Immigration minister calls for tougher look at visa qualifications
The UK needs to look harder at who is qualifying for visas after research showed more than a fifth of foreign students were still in the country after five years, the immigration minister Damian Green said tonight.
Published: 4:31PM BST 06 Sep 2010
In his first major speech since the coalition Government took office, Mr Green said the annual cap on economic migrants from outside the EU would not be enough on its own to deliver the target of reducing net immigration to the ''tens of thousands''.
He said the unsustainable levels of net migration, which leapt by a fifth last year to 196,000, must be brought down and ''all routes into the UK'' must be studied to ensure only the ''brightest and best'' migrants entered the country to study and work.
Speaking at the Royal Commonwealth Club, Mr Green said: ''We need steady downward pressure on many routes to long-term immigration in order to hit our net migration commitment.
''We are looking at all routes, and will need to set rules for each of them that give us the immigrants we need.
''Each of these policies will be controversial with those who have become used to the previous system.
''Change is seldom easy. But in an increasingly globalised world it is ever more important that proper immigration controls are not only in place but are seen to be in place.''
If the UK does not create public confidence in its immigration system, Mr Green said ''we will remain vulnerable to those who want to find scapegoats for social problems''.
Sustainable immigration levels ''will relieve pressure on public services, and stop immigration being such a delicate political issue,'' he said.
''At the same time, we must be confident enough to say Britain is open for business and study to those who will make this a better country, and a more open society.''
Mr Green said the points-based system introduced by Labour was still not delivering proper control of numbers of migrants coming into the country and added it had been ''too easy'' for people to enter the UK illegally and to stay beyond the length of a visa.
Home Office-commissioned research looked into all of those who came into the UK in 2004 and tracked their immigration status for the following five years. All those granted settlement in 2009 were also studied to see how they entered the country in the first place.
The largest group of visas granted in 2004 were to 186,000 students, more than one-fifth of whom – about 37,000 people – were still in the UK five years later.
The research found that numbers of visas issued to students and their dependants had risen to 307,000 by the year to June 2010.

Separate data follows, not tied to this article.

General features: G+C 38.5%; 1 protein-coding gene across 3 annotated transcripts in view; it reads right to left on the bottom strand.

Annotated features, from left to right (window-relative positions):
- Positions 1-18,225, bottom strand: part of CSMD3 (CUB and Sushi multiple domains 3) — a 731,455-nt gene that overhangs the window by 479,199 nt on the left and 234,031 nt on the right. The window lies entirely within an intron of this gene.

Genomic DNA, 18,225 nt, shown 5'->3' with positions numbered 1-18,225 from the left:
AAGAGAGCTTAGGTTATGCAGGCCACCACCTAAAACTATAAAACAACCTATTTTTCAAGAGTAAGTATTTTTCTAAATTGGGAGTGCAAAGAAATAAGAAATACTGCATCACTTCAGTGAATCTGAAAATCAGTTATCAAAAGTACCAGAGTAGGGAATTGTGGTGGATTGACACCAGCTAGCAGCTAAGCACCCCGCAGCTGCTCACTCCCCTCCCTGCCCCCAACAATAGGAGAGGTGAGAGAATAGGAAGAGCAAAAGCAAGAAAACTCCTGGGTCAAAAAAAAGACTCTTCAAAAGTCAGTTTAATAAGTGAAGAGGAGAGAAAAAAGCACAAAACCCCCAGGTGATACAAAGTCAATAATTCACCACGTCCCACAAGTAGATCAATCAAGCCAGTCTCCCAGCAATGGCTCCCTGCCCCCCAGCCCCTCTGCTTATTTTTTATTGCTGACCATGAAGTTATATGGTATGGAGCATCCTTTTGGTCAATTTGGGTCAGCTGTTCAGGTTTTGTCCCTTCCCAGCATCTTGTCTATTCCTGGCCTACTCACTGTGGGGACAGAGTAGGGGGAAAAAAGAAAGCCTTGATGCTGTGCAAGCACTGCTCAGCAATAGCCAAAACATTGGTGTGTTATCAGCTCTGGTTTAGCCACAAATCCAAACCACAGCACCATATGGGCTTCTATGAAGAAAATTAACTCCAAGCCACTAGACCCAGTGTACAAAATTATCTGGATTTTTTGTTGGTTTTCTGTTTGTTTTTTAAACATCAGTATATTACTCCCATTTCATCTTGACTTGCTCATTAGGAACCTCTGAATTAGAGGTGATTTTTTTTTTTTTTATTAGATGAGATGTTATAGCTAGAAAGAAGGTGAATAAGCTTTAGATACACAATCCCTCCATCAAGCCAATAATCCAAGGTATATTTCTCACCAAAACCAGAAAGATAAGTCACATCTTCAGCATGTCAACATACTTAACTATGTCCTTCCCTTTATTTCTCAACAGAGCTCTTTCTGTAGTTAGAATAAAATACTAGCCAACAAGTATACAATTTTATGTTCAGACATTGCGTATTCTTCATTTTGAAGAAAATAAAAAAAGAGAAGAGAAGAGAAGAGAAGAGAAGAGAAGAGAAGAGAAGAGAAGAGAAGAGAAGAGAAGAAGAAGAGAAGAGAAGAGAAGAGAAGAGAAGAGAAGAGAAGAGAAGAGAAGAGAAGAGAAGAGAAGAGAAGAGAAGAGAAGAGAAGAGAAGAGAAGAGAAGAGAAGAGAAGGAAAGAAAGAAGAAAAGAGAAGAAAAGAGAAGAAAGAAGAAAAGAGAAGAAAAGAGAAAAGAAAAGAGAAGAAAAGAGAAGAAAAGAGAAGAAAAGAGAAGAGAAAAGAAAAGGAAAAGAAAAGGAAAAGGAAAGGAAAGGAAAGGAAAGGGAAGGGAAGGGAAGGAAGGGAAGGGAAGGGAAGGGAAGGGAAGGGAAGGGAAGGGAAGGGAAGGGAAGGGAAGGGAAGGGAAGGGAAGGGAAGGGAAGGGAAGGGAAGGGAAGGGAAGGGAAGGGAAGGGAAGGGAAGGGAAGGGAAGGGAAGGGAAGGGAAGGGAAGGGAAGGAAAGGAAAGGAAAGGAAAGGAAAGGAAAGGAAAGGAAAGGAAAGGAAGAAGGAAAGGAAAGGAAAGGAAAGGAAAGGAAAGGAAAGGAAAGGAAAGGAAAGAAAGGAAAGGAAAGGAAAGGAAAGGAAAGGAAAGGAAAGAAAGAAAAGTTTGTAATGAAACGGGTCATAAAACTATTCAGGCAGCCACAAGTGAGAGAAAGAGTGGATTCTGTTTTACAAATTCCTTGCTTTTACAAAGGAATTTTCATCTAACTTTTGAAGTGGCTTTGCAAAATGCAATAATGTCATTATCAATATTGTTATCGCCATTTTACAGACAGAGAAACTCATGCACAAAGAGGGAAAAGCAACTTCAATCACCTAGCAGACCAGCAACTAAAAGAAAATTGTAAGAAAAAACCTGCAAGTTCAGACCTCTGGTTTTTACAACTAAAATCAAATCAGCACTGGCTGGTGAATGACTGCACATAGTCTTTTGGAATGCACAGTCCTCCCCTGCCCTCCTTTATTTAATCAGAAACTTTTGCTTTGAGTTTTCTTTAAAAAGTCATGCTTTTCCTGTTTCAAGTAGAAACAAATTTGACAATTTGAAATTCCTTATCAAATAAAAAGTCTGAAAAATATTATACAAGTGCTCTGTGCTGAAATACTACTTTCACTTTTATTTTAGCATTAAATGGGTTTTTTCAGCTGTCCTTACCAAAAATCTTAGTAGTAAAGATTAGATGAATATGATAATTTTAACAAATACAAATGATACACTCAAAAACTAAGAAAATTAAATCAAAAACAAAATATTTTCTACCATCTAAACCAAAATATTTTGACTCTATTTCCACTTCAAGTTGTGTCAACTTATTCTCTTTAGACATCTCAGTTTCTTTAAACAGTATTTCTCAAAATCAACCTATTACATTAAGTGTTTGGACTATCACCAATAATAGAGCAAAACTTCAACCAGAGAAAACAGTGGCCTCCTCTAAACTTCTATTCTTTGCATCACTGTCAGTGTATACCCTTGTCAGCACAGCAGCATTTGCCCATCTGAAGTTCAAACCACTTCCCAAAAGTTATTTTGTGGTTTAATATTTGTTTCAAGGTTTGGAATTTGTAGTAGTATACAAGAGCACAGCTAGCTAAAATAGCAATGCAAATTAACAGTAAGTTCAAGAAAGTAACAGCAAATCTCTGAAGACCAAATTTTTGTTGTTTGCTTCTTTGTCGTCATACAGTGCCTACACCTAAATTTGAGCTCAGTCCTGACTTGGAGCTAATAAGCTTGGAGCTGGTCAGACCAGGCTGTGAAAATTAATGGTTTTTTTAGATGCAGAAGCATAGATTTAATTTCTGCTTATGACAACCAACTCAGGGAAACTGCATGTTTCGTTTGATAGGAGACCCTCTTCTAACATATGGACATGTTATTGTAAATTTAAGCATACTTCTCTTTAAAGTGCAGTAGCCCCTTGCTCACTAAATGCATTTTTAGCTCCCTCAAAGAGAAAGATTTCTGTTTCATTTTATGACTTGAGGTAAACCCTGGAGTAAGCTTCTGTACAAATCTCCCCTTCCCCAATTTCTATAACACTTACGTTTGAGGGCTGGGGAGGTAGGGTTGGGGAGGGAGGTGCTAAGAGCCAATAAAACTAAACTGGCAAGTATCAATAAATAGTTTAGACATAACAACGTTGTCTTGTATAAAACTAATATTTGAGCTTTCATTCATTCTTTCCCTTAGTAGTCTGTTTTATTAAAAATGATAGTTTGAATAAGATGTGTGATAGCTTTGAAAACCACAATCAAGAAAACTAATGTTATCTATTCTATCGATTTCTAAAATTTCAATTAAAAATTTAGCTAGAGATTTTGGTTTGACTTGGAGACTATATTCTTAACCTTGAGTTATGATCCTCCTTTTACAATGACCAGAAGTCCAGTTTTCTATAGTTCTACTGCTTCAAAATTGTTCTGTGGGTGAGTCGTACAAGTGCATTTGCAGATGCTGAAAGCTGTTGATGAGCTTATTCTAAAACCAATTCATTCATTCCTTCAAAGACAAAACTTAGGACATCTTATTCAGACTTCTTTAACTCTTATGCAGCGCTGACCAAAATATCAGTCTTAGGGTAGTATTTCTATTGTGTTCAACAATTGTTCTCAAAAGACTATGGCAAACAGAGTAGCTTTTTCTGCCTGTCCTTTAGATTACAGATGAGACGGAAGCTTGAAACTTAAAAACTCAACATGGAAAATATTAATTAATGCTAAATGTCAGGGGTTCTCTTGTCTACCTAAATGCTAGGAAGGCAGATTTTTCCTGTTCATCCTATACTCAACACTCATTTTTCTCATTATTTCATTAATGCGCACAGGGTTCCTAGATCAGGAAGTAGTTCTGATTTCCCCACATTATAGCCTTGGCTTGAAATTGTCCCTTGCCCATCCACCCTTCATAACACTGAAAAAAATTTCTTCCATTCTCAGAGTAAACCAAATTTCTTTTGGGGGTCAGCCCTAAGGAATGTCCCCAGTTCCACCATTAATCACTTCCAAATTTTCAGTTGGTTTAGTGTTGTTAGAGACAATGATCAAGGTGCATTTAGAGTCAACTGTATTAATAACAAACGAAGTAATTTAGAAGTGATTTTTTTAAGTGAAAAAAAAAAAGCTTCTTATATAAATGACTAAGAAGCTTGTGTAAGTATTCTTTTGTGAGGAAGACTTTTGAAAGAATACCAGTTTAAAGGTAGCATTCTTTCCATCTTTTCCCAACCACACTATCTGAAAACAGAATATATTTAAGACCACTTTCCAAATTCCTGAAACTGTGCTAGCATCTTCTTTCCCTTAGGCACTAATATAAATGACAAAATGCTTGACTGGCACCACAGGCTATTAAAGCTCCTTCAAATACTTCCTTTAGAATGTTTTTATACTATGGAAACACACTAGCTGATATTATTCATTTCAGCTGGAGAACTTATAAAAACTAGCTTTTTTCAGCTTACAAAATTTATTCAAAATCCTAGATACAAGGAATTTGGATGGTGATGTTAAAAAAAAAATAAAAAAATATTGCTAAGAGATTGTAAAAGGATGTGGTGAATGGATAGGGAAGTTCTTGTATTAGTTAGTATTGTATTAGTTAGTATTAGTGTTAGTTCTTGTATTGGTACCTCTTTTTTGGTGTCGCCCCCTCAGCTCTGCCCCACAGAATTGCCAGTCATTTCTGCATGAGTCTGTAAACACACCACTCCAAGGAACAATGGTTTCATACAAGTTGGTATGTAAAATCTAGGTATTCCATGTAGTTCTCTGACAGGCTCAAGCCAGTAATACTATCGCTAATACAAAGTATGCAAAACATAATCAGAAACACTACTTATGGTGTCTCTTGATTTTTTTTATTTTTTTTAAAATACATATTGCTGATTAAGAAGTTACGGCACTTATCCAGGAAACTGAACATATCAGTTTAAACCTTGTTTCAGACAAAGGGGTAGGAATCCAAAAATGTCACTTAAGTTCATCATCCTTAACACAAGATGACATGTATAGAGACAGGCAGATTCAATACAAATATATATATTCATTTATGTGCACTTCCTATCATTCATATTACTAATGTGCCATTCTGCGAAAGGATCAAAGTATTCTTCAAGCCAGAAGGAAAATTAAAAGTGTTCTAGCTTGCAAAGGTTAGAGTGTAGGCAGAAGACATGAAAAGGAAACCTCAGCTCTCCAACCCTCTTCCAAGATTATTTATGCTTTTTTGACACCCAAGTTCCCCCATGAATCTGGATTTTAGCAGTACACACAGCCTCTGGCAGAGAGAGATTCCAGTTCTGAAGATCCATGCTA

Calling for a more intelligent debate about immigration, and pledging to rely ''more on evidence than is customary in this role'' Mr Green said the UK needed more information about who stayed long-term and why.
''If we continue to have a fifth of students staying long term, we will have very high net migration numbers indeed,'' he said.
As internal Home Office estimates showed more than 90,000 people were coming into Britain every year to do courses below degree level at private institutions, Mr Green said: ''The foreign students attending these various establishments may, or frankly may not be, the brightest and the best.
''I want to ensure those who come here to study at language schools or any other institutions play by the rules and leave when their visas expire.
''We need to decide whether this is right and also whether it is the best thing for the students themselves, given the high financial commitments required of them.''
While Britain's universities contained some of the best students in the world, he said, ''this does not mean that every student visa issued is necessarily benefiting Britain''.
Some 106,000 work visas were issued in 2004, and two fifths of this group – more than 40,000 people – were still in the UK in 2009.
Mr Green said it would be ''not just wrong, but self-defeating'' to pull up the drawbridge, but added that skilled workers should not include people running take-away restaurants and production line workers.
''Certainly we cannot assume that everyone coming here to work has skills that the UK workforce cannot offer.
''In any case, we will not make Britain prosperous in the long term by telling our own workers, 'don't bother to learn new skills, we can bring them all in from overseas'.''
He added that a sustainable level of immigration was needed ''not just for the Government, but for the success of our whole society''.
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